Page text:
10 cm (4″) in diameter. Place these on a damp baking sheet.
Dip another round cutter in hot water and mark out lids on the
pastry pieces that will be about 8 cm (3 1/2″) in diameter. Mark the
edges with a knife, taking care not to cut all the way through.
Cook the pastry rounds in a hot oven just until they begin to
brown. When baked remove from the oven and remove and discard the
lids. Let cool for 10 minutes before putting the birds into the
8 cups flour, sifted before measuring
1 recipe for Chantilly cream (recipe follows)
2 cups each milk and butter
2 cups seedless raisins
1 1/2 cups sugar
about 1 cup diced glazed fruits (optional)
2/3 cup blanched almonds
1/4 – 1/2 cup rum
6 packages active dry yeast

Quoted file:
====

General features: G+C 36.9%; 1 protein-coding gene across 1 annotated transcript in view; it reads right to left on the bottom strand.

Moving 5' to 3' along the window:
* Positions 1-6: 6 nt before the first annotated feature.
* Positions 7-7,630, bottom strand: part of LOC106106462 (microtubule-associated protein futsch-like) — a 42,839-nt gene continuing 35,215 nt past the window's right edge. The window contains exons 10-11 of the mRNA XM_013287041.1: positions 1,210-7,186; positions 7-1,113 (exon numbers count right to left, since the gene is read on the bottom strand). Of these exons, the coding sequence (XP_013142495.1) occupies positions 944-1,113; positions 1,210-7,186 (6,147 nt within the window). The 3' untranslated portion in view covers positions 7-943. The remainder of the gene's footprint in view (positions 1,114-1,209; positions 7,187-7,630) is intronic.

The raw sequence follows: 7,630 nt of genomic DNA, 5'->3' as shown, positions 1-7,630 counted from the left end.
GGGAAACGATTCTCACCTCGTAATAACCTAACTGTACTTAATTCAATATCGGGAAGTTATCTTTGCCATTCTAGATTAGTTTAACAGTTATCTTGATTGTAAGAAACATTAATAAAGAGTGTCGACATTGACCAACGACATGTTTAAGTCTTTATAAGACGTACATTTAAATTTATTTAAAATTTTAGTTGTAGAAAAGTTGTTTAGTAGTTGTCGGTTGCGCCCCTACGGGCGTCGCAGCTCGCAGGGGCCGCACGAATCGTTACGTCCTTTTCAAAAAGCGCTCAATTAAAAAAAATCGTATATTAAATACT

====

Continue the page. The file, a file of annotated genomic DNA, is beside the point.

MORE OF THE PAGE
2 tsp salt
1 tsp lemon rind, grated
1. Let all the ingredients come to room temperature.
2. Scald the milk and then let cool to just lukewarm. Pour the
milk over the yeast and after the yeast is dissolved beat in 2
cups of the sifted flour. Set this sponge to rise in a warm place
until doubled in bulk (about 1 hour).
3. Beat the butter until it is soft and then gradually sift in
the sugar, blending until the mixture is light and creamy. One at
a time beat in the eggs and then beat in the salt. Add the
sponge, the remaining flour, the raisins and lemon rind. Beat the
mixture until smooth and elastic.
4. Divide the blanched almonds in the bottoms of two 23 cm (9″)
greased tube pans. On top of the almonds divide the batter and let
stand until again nearly doubled in bulk. Bake the cakes in an
oven that has been preheated to medium for 50 – 60 minutes (to
tell if the cakes are done, insert a sharp knife. If the knife
comes out clean, the cake is done). Let the cakes cool before
removing from the pans.
5. Just before serving sprinkle the cakes over with the rum, coat
generously with the chantilly cream and, if desired, decorate with
glazed fruits. Serve with well chilled Champagne.